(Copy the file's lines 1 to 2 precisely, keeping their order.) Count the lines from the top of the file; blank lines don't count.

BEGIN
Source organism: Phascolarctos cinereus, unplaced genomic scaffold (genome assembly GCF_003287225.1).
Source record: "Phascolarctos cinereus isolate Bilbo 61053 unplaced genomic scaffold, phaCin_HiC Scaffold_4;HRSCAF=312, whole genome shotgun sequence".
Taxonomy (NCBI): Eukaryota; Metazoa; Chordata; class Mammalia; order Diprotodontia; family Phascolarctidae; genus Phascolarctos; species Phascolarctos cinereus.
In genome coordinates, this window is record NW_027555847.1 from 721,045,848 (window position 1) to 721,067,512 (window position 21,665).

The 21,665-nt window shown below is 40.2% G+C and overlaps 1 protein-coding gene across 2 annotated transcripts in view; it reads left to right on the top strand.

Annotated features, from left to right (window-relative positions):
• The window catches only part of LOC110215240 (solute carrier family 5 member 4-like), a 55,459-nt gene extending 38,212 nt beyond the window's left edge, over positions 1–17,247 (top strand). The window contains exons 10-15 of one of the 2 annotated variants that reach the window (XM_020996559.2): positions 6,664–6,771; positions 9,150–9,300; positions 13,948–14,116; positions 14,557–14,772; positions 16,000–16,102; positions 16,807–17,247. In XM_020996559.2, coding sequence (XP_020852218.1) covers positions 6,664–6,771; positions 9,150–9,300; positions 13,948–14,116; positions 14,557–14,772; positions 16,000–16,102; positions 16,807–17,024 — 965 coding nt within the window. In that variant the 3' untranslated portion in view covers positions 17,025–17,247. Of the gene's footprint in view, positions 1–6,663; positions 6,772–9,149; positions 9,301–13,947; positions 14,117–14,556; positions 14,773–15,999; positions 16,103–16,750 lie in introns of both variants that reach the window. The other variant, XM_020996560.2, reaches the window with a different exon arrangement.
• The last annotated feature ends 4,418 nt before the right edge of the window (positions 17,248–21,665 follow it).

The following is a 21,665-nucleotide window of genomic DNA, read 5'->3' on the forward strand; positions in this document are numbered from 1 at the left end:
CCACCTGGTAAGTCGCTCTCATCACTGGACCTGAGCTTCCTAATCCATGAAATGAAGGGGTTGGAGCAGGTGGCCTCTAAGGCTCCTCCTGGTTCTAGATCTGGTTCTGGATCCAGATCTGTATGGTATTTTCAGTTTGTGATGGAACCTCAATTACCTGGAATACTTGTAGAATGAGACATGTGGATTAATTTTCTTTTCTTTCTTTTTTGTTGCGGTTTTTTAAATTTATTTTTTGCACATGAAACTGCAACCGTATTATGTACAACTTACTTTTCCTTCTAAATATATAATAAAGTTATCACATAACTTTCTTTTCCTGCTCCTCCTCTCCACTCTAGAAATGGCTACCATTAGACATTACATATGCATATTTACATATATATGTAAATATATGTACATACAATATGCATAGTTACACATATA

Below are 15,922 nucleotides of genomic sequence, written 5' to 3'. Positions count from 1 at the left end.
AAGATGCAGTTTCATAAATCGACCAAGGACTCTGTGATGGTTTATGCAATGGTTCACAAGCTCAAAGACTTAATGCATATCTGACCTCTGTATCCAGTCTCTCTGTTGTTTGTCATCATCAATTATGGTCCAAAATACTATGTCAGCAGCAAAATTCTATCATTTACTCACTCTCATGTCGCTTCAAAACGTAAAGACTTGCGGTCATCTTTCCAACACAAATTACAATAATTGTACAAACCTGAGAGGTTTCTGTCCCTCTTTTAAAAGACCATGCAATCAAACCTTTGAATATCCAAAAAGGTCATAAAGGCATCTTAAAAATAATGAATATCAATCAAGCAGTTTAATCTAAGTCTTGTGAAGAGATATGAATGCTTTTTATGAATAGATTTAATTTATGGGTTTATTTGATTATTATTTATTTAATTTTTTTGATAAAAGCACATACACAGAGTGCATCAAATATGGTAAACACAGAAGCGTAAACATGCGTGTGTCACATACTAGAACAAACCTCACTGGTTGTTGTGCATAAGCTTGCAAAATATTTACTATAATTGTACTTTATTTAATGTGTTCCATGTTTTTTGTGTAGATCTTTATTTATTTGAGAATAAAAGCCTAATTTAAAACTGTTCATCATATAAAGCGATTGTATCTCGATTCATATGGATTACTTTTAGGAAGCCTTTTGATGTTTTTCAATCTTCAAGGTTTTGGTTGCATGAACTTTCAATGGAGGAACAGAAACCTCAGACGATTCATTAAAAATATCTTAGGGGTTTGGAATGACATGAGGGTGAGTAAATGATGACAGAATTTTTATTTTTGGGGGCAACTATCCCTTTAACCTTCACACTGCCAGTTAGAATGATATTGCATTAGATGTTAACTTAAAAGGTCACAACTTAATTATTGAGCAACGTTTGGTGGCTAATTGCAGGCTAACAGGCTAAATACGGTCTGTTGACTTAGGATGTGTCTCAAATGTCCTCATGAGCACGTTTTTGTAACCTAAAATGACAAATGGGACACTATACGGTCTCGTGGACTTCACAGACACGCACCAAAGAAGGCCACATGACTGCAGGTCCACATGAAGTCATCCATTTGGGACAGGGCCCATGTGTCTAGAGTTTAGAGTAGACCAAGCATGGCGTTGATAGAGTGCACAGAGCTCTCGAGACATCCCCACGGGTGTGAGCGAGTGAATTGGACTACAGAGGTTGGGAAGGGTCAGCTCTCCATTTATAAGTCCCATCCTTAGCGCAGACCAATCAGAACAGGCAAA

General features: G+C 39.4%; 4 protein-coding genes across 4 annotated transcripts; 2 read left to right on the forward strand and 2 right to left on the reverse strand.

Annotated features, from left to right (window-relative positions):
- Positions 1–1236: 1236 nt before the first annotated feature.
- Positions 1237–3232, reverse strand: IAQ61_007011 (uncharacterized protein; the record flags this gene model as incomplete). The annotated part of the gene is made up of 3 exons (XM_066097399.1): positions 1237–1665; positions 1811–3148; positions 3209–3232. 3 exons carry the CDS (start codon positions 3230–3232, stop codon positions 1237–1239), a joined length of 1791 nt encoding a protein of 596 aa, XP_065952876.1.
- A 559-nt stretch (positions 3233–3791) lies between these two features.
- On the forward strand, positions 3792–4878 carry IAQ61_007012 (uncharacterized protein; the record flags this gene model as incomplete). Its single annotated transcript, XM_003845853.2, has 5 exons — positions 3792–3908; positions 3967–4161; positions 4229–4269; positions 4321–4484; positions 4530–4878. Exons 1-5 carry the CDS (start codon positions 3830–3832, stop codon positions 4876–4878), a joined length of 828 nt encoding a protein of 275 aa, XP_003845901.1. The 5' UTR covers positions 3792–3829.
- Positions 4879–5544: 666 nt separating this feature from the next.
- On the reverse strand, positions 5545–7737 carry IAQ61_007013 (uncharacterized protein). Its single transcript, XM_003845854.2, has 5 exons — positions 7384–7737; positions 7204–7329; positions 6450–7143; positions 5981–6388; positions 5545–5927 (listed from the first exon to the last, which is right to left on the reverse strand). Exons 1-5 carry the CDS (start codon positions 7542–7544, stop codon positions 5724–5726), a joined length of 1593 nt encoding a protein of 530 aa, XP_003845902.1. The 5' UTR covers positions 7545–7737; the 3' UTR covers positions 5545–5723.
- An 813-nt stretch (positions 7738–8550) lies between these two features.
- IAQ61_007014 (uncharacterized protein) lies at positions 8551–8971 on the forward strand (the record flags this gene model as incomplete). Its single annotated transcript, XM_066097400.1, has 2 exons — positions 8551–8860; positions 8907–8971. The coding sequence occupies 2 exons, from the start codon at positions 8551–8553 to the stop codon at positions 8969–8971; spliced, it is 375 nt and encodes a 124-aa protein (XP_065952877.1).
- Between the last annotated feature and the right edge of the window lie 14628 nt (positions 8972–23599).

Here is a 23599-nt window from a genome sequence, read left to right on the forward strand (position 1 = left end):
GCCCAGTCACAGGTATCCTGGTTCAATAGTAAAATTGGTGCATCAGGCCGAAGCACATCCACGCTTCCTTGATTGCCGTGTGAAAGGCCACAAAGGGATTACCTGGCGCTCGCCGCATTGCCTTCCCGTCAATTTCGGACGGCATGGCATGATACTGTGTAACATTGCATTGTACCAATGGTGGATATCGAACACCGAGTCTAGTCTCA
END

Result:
Source organism: Phascolarctos cinereus, unplaced genomic scaffold (genome assembly GCF_003287225.1).
Source record: "Phascolarctos cinereus isolate Bilbo 61053 unplaced genomic scaffold, phaCin_HiC Scaffold_4;HRSCAF=312, whole genome shotgun sequence".